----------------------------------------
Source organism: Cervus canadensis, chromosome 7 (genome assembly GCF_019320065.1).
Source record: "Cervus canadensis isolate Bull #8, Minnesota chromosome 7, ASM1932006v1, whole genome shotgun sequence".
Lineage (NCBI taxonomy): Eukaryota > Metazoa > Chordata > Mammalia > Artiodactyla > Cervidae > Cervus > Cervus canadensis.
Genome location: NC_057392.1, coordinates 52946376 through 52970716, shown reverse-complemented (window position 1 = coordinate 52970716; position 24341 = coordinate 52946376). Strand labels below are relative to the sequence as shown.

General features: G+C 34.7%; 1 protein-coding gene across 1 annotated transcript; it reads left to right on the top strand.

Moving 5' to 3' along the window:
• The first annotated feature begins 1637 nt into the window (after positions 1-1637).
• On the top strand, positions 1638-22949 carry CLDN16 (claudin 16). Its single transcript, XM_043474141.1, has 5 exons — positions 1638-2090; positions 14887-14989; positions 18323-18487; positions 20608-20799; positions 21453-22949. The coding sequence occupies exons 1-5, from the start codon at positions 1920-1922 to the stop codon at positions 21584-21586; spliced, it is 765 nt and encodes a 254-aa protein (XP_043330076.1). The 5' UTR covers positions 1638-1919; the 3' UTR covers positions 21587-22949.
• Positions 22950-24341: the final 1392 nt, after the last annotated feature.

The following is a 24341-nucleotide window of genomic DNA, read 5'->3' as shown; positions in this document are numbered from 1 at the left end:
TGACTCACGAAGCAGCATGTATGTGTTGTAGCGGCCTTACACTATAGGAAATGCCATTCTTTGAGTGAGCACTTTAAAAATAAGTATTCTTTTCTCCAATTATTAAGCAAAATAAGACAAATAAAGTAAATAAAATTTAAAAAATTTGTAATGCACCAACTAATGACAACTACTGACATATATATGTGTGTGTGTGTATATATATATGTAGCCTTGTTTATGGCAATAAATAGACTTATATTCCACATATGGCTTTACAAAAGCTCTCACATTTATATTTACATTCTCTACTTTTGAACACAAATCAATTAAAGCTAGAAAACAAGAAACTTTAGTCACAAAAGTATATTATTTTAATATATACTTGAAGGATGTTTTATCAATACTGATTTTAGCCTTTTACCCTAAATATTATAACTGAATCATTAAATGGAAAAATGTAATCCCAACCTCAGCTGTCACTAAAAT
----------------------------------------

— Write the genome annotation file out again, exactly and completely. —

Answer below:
Source organism: Cervus canadensis, chromosome 7 (genome assembly GCF_019320065.1).
Source record: "Cervus canadensis isolate Bull #8, Minnesota chromosome 7, ASM1932006v1, whole genome shotgun sequence".
Lineage (NCBI taxonomy): Eukaryota > Metazoa > Chordata > Mammalia > Artiodactyla > Cervidae > Cervus > Cervus canadensis.
Genome location: NC_057392.1, coordinates 52946376 through 52970716, shown reverse-complemented (window position 1 = coordinate 52970716; position 24341 = coordinate 52946376). Strand labels below are relative to the sequence as shown.

General features: G+C 34.7%; 1 protein-coding gene across 1 annotated transcript; it reads left to right on the top strand.

Moving 5' to 3' along the window:
• The first annotated feature begins 1637 nt into the window (after positions 1-1637).
• On the top strand, positions 1638-22949 carry CLDN16 (claudin 16). Its single transcript, XM_043474141.1, has 5 exons — positions 1638-2090; positions 14887-14989; positions 18323-18487; positions 20608-20799; positions 21453-22949. The coding sequence occupies exons 1-5, from the start codon at positions 1920-1922 to the stop codon at positions 21584-21586; spliced, it is 765 nt and encodes a 254-aa protein (XP_043330076.1). The 5' UTR covers positions 1638-1919; the 3' UTR covers positions 21587-22949.
• Positions 22950-24341: the final 1392 nt, after the last annotated feature.

The following is a 24341-nucleotide window of genomic DNA, read 5'->3' as shown; positions in this document are numbered from 1 at the left end:
TGACTCACGAAGCAGCATGTATGTGTTGTAGCGGCCTTACACTATAGGAAATGCCATTCTTTGAGTGAGCACTTTAAAAATAAGTATTCTTTTCTCCAATTATTAAGCAAAATAAGACAAATAAAGTAAATAAAATTTAAAAAATTTGTAATGCACCAACTAATGACAACTACTGACATATATATGTGTGTGTGTGTATATATATATGTAGCCTTGTTTATGGCAATAAATAGACTTATATTCCACATATGGCTTTACAAAAGCTCTCACATTTATATTTACATTCTCTACTTTTGAACACAAATCAATTAAAGCTAGAAAACAAGAAACTTTAGTCACAAAAGTATATTATTTTAATATATACTTGAAGGATGTTTTATCAATACTGATTTTAGCCTTTTACCCTAAATATTATAACTGAATCATTAAATGGAAAAATGTAATCCCAACCTCAGCTGTCACTAAAAT